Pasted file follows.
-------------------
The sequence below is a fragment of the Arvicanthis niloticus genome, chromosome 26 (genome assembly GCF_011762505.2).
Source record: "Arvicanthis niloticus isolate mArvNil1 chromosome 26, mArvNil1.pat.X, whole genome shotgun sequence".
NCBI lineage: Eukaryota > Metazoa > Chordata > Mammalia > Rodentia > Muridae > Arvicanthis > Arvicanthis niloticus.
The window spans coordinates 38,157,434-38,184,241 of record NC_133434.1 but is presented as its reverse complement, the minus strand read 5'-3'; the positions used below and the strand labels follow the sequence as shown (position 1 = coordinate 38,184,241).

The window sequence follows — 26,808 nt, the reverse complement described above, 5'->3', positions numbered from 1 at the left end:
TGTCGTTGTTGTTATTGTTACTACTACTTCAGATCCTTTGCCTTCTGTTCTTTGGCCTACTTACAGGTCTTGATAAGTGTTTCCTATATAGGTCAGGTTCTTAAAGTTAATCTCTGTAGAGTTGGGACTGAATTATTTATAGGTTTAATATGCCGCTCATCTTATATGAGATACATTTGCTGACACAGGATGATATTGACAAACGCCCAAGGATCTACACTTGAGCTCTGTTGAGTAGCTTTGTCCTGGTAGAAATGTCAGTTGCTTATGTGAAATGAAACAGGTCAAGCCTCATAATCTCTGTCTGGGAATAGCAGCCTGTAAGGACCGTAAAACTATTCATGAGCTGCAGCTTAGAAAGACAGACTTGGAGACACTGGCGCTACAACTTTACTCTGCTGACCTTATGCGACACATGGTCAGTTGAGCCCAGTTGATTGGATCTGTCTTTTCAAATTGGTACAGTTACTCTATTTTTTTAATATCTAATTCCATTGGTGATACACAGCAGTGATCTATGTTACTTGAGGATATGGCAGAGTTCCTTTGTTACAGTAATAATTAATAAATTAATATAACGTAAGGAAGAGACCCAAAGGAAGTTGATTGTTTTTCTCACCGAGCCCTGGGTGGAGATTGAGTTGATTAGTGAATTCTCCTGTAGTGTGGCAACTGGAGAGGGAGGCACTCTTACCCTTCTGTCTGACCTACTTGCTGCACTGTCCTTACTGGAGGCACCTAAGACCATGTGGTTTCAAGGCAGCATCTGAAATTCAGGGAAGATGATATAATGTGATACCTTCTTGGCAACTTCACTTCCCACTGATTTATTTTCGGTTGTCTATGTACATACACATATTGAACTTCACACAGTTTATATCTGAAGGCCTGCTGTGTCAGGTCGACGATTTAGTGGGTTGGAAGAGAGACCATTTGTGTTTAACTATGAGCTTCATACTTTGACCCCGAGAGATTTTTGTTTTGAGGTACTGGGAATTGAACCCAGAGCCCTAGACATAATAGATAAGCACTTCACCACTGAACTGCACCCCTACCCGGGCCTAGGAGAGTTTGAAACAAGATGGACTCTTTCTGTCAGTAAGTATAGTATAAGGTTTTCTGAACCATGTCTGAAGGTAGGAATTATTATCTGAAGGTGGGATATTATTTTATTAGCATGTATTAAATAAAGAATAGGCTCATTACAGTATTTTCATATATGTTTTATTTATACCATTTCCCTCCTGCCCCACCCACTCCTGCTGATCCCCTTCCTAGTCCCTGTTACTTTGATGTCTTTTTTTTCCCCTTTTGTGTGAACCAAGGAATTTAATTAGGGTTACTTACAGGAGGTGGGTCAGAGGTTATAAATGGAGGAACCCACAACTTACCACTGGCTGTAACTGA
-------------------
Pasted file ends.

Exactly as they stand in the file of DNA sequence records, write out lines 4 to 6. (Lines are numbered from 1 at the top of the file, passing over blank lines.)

The window spans coordinates 38,157,434-38,184,241 of record NC_133434.1 but is presented as its reverse complement, the minus strand read 5'-3'; the positions used below and the strand labels follow the sequence as shown (position 1 = coordinate 38,184,241).

The window sequence follows — 26,808 nt, the reverse complement described above, 5'->3', positions numbered from 1 at the left end:
TGTCGTTGTTGTTATTGTTACTACTACTTCAGATCCTTTGCCTTCTGTTCTTTGGCCTACTTACAGGTCTTGATAAGTGTTTCCTATATAGGTCAGGTTCTTAAAGTTAATCTCTGTAGAGTTGGGACTGAATTATTTATAGGTTTAATATGCCGCTCATCTTATATGAGATACATTTGCTGACACAGGATGATATTGACAAACGCCCAAGGATCTACACTTGAGCTCTGTTGAGTAGCTTTGTCCTGGTAGAAATGTCAGTTGCTTATGTGAAATGAAACAGGTCAAGCCTCATAATCTCTGTCTGGGAATAGCAGCCTGTAAGGACCGTAAAACTATTCATGAGCTGCAGCTTAGAAAGACAGACTTGGAGACACTGGCGCTACAACTTTACTCTGCTGACCTTATGCGACACATGGTCAGTTGAGCCCAGTTGATTGGATCTGTCTTTTCAAATTGGTACAGTTACTCTATTTTTTTAATATCTAATTCCATTGGTGATACACAGCAGTGATCTATGTTACTTGAGGATATGGCAGAGTTCCTTTGTTACAGTAATAATTAATAAATTAATATAACGTAAGGAAGAGACCCAAAGGAAGTTGATTGTTTTTCTCACCGAGCCCTGGGTGGAGATTGAGTTGATTAGTGAATTCTCCTGTAGTGTGGCAACTGGAGAGGGAGGCACTCTTACCCTTCTGTCTGACCTACTTGCTGCACTGTCCTTACTGGAGGCACCTAAGACCATGTGGTTTCAAGGCAGCATCTGAAATTCAGGGAAGATGATATAATGTGATACCTTCTTGGCAACTTCACTTCCCACTGATTTATTTTCGGTTGTCTATGTACATACACATATTGAACTTCACACAGTTTATATCTGAAGGCCTGCTGTGTCAGGTCGACGATTTAGTGGGTTGGAAGAGAGACCATTTGTGTTTAACTATGAGCTTCATACTTTGACCCCGAGAGATTTTTGTTTTGAGGTACTGGGAATTGAACCCAGAGCCCTAGACATAATAGATAAGCACTTCACCACTGAACTGCACCCCTACCCGGGCCTAGGAGAGTTTGAAACAAGATGGACTCTTTCTGTCAGTAAGTATAGTATAAGGTTTTCTGAACCATGTCTGAAGGTAGGAATTATTATCTGAAGGTGGGATATTATTTTATTAGCATGTATTAAATAAAGAATAGGCTCATTACAGTATTTTCATATATGTTTTATTTATACCATTTCCCTCCTGCCCCACCCACTCCTGCTGATCCCCTTCCTAGTCCCTGTTACTTTGATGTCTTTTTTTTCCCCTTTTGTGTGAACCAAGGAATTTAATTAGGGTTACTTACAGGAGGTGGGTCAGAGGTTATAAATGGAGGAACCCACAACTTACCACTGGCTGTAACTGA